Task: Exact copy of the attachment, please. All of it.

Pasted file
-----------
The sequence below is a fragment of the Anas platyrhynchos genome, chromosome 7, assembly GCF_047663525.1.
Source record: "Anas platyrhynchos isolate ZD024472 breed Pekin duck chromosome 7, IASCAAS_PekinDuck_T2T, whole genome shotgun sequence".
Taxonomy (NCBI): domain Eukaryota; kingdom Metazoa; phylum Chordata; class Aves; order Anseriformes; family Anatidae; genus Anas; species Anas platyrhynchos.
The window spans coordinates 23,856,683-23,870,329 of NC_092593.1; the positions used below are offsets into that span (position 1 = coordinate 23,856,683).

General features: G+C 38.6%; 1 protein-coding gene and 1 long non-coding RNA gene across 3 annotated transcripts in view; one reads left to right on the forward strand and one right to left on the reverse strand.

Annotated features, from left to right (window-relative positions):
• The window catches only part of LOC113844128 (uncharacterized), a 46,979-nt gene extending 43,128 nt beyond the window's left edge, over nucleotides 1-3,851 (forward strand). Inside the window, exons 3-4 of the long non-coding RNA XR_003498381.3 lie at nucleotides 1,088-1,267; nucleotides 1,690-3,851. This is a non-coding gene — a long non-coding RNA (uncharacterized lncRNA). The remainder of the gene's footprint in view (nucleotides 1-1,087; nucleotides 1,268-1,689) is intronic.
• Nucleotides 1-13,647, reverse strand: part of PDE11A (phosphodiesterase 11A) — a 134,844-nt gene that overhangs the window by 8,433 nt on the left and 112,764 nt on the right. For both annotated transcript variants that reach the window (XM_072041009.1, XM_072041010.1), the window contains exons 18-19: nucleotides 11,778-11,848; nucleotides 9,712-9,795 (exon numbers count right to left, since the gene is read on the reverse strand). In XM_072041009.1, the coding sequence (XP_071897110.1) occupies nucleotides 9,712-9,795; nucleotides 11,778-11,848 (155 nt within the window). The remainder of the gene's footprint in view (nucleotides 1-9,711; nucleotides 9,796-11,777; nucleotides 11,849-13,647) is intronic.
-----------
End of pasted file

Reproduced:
The sequence below is a fragment of the Anas platyrhynchos genome, chromosome 7, assembly GCF_047663525.1.
Source record: "Anas platyrhynchos isolate ZD024472 breed Pekin duck chromosome 7, IASCAAS_PekinDuck_T2T, whole genome shotgun sequence".
Taxonomy (NCBI): domain Eukaryota; kingdom Metazoa; phylum Chordata; class Aves; order Anseriformes; family Anatidae; genus Anas; species Anas platyrhynchos.
The window spans coordinates 23,856,683-23,870,329 of NC_092593.1; the positions used below are offsets into that span (position 1 = coordinate 23,856,683).

General features: G+C 38.6%; 1 protein-coding gene and 1 long non-coding RNA gene across 3 annotated transcripts in view; one reads left to right on the forward strand and one right to left on the reverse strand.

Annotated features, from left to right (window-relative positions):
• The window catches only part of LOC113844128 (uncharacterized), a 46,979-nt gene extending 43,128 nt beyond the window's left edge, over nucleotides 1-3,851 (forward strand). Inside the window, exons 3-4 of the long non-coding RNA XR_003498381.3 lie at nucleotides 1,088-1,267; nucleotides 1,690-3,851. This is a non-coding gene — a long non-coding RNA (uncharacterized lncRNA). The remainder of the gene's footprint in view (nucleotides 1-1,087; nucleotides 1,268-1,689) is intronic.
• Nucleotides 1-13,647, reverse strand: part of PDE11A (phosphodiesterase 11A) — a 134,844-nt gene that overhangs the window by 8,433 nt on the left and 112,764 nt on the right. For both annotated transcript variants that reach the window (XM_072041009.1, XM_072041010.1), the window contains exons 18-19: nucleotides 11,778-11,848; nucleotides 9,712-9,795 (exon numbers count right to left, since the gene is read on the reverse strand). In XM_072041009.1, the coding sequence (XP_071897110.1) occupies nucleotides 9,712-9,795; nucleotides 11,778-11,848 (155 nt within the window). The remainder of the gene's footprint in view (nucleotides 1-9,711; nucleotides 9,796-11,777; nucleotides 11,849-13,647) is intronic.